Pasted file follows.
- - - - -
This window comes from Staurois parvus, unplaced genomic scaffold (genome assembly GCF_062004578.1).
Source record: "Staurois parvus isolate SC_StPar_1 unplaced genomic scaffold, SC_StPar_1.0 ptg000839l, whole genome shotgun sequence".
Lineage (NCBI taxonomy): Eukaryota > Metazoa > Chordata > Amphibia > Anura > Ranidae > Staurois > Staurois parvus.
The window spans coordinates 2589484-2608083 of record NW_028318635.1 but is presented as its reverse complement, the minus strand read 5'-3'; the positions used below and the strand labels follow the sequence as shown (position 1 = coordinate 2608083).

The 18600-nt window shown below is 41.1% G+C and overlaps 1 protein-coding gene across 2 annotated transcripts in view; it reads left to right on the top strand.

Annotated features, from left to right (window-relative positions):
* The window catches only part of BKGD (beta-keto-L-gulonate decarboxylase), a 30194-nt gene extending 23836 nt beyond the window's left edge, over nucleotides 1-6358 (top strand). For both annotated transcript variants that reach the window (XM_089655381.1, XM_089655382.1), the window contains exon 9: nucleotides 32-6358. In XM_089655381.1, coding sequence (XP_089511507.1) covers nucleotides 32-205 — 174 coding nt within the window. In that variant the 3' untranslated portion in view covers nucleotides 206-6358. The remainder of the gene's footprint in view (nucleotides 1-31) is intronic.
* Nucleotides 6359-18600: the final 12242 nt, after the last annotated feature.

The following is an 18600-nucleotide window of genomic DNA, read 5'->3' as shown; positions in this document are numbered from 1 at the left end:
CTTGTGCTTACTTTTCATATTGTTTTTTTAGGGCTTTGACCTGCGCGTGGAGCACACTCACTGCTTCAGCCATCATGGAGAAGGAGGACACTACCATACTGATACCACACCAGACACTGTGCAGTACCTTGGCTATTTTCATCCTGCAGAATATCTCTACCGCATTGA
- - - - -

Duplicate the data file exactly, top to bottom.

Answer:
This window comes from Staurois parvus, unplaced genomic scaffold (genome assembly GCF_062004578.1).
Source record: "Staurois parvus isolate SC_StPar_1 unplaced genomic scaffold, SC_StPar_1.0 ptg000839l, whole genome shotgun sequence".
Lineage (NCBI taxonomy): Eukaryota > Metazoa > Chordata > Amphibia > Anura > Ranidae > Staurois > Staurois parvus.
The window spans coordinates 2589484-2608083 of record NW_028318635.1 but is presented as its reverse complement, the minus strand read 5'-3'; the positions used below and the strand labels follow the sequence as shown (position 1 = coordinate 2608083).

The 18600-nt window shown below is 41.1% G+C and overlaps 1 protein-coding gene across 2 annotated transcripts in view; it reads left to right on the top strand.

Annotated features, from left to right (window-relative positions):
* The window catches only part of BKGD (beta-keto-L-gulonate decarboxylase), a 30194-nt gene extending 23836 nt beyond the window's left edge, over nucleotides 1-6358 (top strand). For both annotated transcript variants that reach the window (XM_089655381.1, XM_089655382.1), the window contains exon 9: nucleotides 32-6358. In XM_089655381.1, coding sequence (XP_089511507.1) covers nucleotides 32-205 — 174 coding nt within the window. In that variant the 3' untranslated portion in view covers nucleotides 206-6358. The remainder of the gene's footprint in view (nucleotides 1-31) is intronic.
* Nucleotides 6359-18600: the final 12242 nt, after the last annotated feature.

The following is an 18600-nucleotide window of genomic DNA, read 5'->3' as shown; positions in this document are numbered from 1 at the left end:
CTTGTGCTTACTTTTCATATTGTTTTTTTAGGGCTTTGACCTGCGCGTGGAGCACACTCACTGCTTCAGCCATCATGGAGAAGGAGGACACTACCATACTGATACCACACCAGACACTGTGCAGTACCTTGGCTATTTTCATCCTGCAGAATATCTCTACCGCATTGA